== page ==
Tuesday, December 11, 2007

THE DEPARTED: Blu-ray (Warner Bros. 2006) Warner Home Video


Martin Scorsese’s The Departed (2006) is indeed a curiosity, since in both plot and execution the film does not represent the director’s very best or even solid second tier in his list of accomplished masterworks. A contrived, often cliché-ridden abuse on the senses and artistic sensibilities, the film stars Leonardo DiCaprio (Bill Costigan) and Matt Damon (Colin Sullivan) as a pair of undercover police officers working opposite ends of a crime syndicate to bring Irish-American crime boss, Frank Costello (Jack Nicholson) to justice.


Costello is a deranged freak who delights in the macabre butchery of anyone who double-crosses him. Bill is a plant in Costello’s mob. Seemingly up for the assignment, Bill’s daily diet of watching men die in the most brutal and heinous ways begins to wear heavily on his conscience. Bill’s bosses, Captain Queenan (Martin Sheen) and Dignam (Mark Walberg) have opposing views as to how long Bill will be able to fake his sincerity and allegiance before being discovered.


Meanwhile, Colin is Costello’s right hand; an inside man on the police force – presumably squeaky clean, who has risen through the ranks on his own merit. He harbors insecurities that are crippling his current romantic entanglement with staff psychologist, Madolyn (Vera Farmiga) who is also seeing Bill as a patient. All of these lives intertwine in bizarre and unexpected ways that, thanks to William Monahan’s fast moving screenplay, ought to have resulted in some truly suspenseful moments.


Instead, Scorsese diffuses the narrative with a reoccurring bloodbath and ever-rising body count - so readily gruesome and on display that it effectively desensitizes the audience from relating to any of the characters as more than mere cardboard cutouts. The best of Scorsese’s filmic works about organized crime (Mean Streets, Goodfellas, Casino) have all been harbingers with a certain level of dispensation for the niceties.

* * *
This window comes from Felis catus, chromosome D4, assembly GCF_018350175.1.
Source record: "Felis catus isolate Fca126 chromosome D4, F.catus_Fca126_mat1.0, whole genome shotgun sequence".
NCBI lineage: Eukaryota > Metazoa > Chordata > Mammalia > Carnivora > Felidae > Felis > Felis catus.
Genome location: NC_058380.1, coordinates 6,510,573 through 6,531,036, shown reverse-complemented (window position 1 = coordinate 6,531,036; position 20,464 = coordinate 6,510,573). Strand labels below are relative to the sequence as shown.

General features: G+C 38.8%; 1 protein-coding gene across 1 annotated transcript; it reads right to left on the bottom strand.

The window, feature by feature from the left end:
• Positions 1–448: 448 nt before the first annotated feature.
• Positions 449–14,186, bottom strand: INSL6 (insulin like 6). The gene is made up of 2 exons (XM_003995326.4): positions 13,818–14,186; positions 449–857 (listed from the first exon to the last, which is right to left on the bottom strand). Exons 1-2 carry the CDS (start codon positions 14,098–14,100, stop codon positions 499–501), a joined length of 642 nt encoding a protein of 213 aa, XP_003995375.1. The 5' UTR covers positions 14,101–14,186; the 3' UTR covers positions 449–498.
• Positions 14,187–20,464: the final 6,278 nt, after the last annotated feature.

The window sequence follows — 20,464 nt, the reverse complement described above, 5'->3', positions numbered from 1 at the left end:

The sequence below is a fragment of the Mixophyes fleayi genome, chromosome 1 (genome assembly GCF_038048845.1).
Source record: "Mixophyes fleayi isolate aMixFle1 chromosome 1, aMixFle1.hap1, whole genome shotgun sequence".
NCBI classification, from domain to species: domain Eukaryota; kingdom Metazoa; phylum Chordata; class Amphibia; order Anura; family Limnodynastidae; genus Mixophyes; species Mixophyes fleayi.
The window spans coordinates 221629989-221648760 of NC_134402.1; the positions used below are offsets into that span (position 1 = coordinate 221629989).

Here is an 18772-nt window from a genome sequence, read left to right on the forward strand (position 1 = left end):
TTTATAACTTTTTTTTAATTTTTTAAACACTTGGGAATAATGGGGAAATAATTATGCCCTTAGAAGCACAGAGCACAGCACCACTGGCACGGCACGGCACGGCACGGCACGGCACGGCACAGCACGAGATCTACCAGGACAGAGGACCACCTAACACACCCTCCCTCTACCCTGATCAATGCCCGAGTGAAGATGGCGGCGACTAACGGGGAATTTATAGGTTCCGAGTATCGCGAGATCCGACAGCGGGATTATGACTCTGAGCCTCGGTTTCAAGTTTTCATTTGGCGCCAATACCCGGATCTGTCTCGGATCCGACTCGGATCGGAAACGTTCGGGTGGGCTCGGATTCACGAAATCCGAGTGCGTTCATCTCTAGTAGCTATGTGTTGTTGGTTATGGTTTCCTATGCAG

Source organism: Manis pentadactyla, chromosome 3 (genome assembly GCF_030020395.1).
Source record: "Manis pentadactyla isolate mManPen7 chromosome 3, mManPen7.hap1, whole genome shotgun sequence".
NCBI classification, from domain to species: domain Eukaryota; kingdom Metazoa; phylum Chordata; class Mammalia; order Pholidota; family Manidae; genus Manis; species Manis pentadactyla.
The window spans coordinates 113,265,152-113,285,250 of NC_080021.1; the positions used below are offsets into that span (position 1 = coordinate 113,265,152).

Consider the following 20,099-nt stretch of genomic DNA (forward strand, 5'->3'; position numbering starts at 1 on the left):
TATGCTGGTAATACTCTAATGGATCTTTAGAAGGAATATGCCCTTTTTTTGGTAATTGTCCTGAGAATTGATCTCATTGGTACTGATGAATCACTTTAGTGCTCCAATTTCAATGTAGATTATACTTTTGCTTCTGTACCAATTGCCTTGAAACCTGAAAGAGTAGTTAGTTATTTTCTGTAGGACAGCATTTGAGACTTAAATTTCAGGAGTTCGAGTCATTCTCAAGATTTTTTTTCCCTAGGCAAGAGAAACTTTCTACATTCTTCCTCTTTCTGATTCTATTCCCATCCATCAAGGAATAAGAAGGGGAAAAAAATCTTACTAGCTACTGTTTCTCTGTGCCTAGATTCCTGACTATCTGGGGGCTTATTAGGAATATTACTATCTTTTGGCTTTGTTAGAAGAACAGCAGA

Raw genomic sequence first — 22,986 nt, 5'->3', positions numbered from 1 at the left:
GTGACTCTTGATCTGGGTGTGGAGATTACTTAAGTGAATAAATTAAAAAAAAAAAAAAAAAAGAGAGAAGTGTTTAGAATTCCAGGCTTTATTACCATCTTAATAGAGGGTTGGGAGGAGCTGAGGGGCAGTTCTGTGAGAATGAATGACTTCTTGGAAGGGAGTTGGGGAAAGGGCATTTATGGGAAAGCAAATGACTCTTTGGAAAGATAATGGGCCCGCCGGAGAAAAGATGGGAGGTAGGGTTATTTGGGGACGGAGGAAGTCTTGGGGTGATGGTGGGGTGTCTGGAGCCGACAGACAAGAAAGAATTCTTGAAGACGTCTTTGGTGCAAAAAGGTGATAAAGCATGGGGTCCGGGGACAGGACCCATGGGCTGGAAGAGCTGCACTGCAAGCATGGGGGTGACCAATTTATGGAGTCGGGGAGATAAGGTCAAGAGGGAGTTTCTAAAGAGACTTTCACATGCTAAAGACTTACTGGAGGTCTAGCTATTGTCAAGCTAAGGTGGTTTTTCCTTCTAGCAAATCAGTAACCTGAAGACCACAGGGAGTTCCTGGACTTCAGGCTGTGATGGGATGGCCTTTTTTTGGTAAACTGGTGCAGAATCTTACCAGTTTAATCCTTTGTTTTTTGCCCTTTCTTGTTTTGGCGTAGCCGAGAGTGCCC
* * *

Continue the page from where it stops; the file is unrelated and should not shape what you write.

Yet, in The Departed we are provided with none of the weight behind the profanities that actors like Joe Pesci and Robert DeNiro brought to their reoccurring roles in the aforementioned. Instead, DiCaprio, Damon and Walberg sulk and skulk about in a purgatory of emotionless conflict, spewing vial diatribes and verbal garbage at one another that is as largely forgettable as it is repugnant and disarming to one's senses


Worse, the overriding lack of mood to the staging of set pieces (Queenan’s murder, Costello’s assassination, Colin’s comeuppance) render each the least memorable moments in the film – drawn with broad strokes of exploding guts in a hail storm of bullets that are not homage to the cartoony loony-land of a graphic novel or Scorsese’s aforementioned stellar film examples. In the end, The Departed leaves as quickly and unexpectedly as it arrived, with only a messy contradiction to reconsider; how could anyone of Scorsese’s caliber have made such an egregiously awful motion picture?


Warner Home Video's Blu-ray rectifies the shortcomings of its 2-disc DVD, accurately evoking Michael Ballhaus' stylized cinematography. Difficult to assess color accuracy, but having seen the film theatrically, I believe the Blu-ray is a faithful a recreation of the blown out contrasts and gritty textures. and accurately rendered flesh tones. The 1080p transfer exhibits a lot of grain - as originally intended - and accurately reproduced with a 'grainy' feel.


The audio is 5.1 DTS and very bombastic. I have to say, I found the extras - all imported from the aforementioned 2 disc DVD - more fascinating than the film. We get TCM’s exceptional documentary on Martin Scorsese’s career; 9 additional scenes with director commentary; a detailed back story of the Boston mob, and a back story on Scorsese’s fascination with crime in the movies.


FILM RATING (out of 5 - 5 being the best)
3

VIDEO/AUDIO
4

EXTRAS
3.5

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